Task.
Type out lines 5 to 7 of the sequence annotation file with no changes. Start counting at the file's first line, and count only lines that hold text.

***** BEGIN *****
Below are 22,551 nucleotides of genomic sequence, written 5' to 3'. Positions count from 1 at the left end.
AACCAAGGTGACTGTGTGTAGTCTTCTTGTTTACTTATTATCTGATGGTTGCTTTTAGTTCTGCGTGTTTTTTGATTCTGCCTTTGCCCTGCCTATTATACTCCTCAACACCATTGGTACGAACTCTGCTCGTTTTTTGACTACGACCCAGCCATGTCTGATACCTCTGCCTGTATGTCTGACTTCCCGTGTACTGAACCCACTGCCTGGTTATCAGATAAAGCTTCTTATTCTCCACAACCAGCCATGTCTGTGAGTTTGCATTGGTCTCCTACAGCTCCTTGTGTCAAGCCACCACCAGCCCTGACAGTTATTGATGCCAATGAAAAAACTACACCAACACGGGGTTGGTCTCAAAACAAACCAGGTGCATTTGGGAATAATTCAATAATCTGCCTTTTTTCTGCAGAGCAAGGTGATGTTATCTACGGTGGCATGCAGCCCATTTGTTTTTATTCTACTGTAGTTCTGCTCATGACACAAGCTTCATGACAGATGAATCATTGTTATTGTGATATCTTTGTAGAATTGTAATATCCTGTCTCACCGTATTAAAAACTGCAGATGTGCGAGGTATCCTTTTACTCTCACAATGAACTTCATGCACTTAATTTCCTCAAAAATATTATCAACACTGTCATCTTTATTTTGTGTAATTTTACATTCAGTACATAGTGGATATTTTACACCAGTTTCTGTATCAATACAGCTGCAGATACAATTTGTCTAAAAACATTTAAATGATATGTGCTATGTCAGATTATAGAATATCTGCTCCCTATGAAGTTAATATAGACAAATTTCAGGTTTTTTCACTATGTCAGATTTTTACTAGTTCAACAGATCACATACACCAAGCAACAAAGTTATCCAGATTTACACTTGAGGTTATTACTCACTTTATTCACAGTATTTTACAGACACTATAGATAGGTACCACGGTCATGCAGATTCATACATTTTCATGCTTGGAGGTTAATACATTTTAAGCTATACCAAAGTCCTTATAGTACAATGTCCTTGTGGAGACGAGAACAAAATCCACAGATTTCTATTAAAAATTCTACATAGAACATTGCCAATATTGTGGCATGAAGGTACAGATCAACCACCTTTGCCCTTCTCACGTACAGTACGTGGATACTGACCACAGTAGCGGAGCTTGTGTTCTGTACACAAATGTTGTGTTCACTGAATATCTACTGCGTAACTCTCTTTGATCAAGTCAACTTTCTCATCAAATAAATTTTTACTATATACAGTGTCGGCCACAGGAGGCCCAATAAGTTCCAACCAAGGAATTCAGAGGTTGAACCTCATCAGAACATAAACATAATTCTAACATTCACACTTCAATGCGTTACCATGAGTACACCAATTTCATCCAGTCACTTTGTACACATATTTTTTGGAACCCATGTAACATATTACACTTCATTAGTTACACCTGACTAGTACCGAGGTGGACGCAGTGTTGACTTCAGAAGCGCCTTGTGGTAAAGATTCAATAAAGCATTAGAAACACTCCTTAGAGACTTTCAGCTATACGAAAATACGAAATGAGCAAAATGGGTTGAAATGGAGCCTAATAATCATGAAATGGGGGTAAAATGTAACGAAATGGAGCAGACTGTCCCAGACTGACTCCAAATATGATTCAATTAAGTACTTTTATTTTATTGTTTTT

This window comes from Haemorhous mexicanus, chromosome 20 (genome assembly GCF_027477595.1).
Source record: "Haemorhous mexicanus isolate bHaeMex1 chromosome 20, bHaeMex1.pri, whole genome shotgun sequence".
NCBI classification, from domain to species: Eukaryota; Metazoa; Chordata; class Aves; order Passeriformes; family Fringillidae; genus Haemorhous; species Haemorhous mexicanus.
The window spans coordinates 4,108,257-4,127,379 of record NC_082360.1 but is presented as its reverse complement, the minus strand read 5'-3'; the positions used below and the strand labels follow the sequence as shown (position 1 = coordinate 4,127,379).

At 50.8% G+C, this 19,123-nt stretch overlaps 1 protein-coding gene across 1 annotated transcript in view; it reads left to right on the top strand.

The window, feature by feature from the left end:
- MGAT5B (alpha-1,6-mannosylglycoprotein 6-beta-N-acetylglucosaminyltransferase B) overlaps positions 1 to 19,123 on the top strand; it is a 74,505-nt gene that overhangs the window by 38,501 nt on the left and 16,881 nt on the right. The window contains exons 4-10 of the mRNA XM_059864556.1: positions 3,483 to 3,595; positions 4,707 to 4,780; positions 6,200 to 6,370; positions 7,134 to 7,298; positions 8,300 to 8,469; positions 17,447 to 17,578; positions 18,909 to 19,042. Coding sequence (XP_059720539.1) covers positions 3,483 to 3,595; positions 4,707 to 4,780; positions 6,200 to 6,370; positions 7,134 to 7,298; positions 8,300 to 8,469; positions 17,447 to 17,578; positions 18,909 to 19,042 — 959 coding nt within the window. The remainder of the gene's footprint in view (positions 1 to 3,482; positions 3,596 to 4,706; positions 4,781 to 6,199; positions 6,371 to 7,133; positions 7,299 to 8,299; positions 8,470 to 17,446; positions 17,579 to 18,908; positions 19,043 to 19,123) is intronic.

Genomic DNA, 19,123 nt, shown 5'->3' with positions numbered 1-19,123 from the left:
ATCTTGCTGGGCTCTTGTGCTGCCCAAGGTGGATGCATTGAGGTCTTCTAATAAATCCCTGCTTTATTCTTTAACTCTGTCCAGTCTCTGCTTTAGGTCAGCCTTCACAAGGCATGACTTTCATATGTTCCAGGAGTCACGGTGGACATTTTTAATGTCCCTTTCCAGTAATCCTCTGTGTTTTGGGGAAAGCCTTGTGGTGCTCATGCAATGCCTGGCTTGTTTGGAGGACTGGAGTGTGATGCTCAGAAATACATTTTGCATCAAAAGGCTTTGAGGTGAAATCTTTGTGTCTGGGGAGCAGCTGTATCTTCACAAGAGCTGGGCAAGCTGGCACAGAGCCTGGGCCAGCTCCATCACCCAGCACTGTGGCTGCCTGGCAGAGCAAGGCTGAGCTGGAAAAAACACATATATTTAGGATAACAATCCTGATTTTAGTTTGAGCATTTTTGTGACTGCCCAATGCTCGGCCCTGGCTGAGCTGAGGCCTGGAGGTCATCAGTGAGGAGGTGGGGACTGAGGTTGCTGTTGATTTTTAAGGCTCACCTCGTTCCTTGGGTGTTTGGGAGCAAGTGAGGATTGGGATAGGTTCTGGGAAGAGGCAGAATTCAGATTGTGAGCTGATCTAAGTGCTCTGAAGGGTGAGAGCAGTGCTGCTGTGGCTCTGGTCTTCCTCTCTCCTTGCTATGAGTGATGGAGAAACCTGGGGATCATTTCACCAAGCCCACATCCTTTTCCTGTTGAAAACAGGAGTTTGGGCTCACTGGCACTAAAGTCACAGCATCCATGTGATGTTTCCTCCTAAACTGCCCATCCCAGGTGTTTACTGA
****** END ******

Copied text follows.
NCBI classification, from domain to species: Eukaryota; Metazoa; Chordata; class Aves; order Passeriformes; family Fringillidae; genus Haemorhous; species Haemorhous mexicanus.
The window spans coordinates 4,108,257-4,127,379 of record NC_082360.1 but is presented as its reverse complement, the minus strand read 5'-3'; the positions used below and the strand labels follow the sequence as shown (position 1 = coordinate 4,127,379).

At 50.8% G+C, this 19,123-nt stretch overlaps 1 protein-coding gene across 1 annotated transcript in view; it reads left to right on the top strand.